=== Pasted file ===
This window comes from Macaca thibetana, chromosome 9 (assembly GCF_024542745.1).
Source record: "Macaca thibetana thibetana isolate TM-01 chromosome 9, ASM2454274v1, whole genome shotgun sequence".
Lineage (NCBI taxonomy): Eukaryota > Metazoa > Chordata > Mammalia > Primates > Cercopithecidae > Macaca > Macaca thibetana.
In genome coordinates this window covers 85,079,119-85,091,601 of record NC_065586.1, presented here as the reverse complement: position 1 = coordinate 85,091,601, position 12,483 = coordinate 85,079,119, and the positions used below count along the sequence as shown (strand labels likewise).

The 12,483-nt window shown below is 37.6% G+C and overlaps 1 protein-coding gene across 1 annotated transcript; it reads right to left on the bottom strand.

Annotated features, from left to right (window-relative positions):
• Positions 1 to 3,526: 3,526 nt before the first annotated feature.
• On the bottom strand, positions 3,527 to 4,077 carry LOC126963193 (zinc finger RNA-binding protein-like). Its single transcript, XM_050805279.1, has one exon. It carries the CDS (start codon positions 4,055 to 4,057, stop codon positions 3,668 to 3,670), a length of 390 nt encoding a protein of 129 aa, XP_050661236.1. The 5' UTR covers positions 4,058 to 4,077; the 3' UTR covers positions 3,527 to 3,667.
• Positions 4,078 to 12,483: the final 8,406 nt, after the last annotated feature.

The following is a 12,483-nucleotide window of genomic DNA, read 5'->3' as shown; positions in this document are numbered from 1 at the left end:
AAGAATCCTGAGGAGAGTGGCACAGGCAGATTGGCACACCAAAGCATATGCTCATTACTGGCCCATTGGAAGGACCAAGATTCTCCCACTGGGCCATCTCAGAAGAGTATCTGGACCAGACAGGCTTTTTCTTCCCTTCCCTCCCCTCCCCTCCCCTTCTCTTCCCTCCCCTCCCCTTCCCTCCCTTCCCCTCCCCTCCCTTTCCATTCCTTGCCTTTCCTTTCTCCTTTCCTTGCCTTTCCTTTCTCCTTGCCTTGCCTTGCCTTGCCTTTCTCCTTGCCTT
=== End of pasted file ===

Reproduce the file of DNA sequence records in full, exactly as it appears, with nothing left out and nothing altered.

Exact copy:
This window comes from Macaca thibetana, chromosome 9 (assembly GCF_024542745.1).
Source record: "Macaca thibetana thibetana isolate TM-01 chromosome 9, ASM2454274v1, whole genome shotgun sequence".
Lineage (NCBI taxonomy): Eukaryota > Metazoa > Chordata > Mammalia > Primates > Cercopithecidae > Macaca > Macaca thibetana.
In genome coordinates this window covers 85,079,119-85,091,601 of record NC_065586.1, presented here as the reverse complement: position 1 = coordinate 85,091,601, position 12,483 = coordinate 85,079,119, and the positions used below count along the sequence as shown (strand labels likewise).

The 12,483-nt window shown below is 37.6% G+C and overlaps 1 protein-coding gene across 1 annotated transcript; it reads right to left on the bottom strand.

Annotated features, from left to right (window-relative positions):
• Positions 1 to 3,526: 3,526 nt before the first annotated feature.
• On the bottom strand, positions 3,527 to 4,077 carry LOC126963193 (zinc finger RNA-binding protein-like). Its single transcript, XM_050805279.1, has one exon. It carries the CDS (start codon positions 4,055 to 4,057, stop codon positions 3,668 to 3,670), a length of 390 nt encoding a protein of 129 aa, XP_050661236.1. The 5' UTR covers positions 4,058 to 4,077; the 3' UTR covers positions 3,527 to 3,667.
• Positions 4,078 to 12,483: the final 8,406 nt, after the last annotated feature.

The following is a 12,483-nucleotide window of genomic DNA, read 5'->3' as shown; positions in this document are numbered from 1 at the left end:
AAGAATCCTGAGGAGAGTGGCACAGGCAGATTGGCACACCAAAGCATATGCTCATTACTGGCCCATTGGAAGGACCAAGATTCTCCCACTGGGCCATCTCAGAAGAGTATCTGGACCAGACAGGCTTTTTCTTCCCTTCCCTCCCCTCCCCTCCCCTTCTCTTCCCTCCCCTCCCCTTCCCTCCCTTCCCCTCCCCTCCCTTTCCATTCCTTGCCTTTCCTTTCTCCTTTCCTTGCCTTTCCTTTCTCCTTGCCTTGCCTTGCCTTGCCTTTCTCCTTGCCTT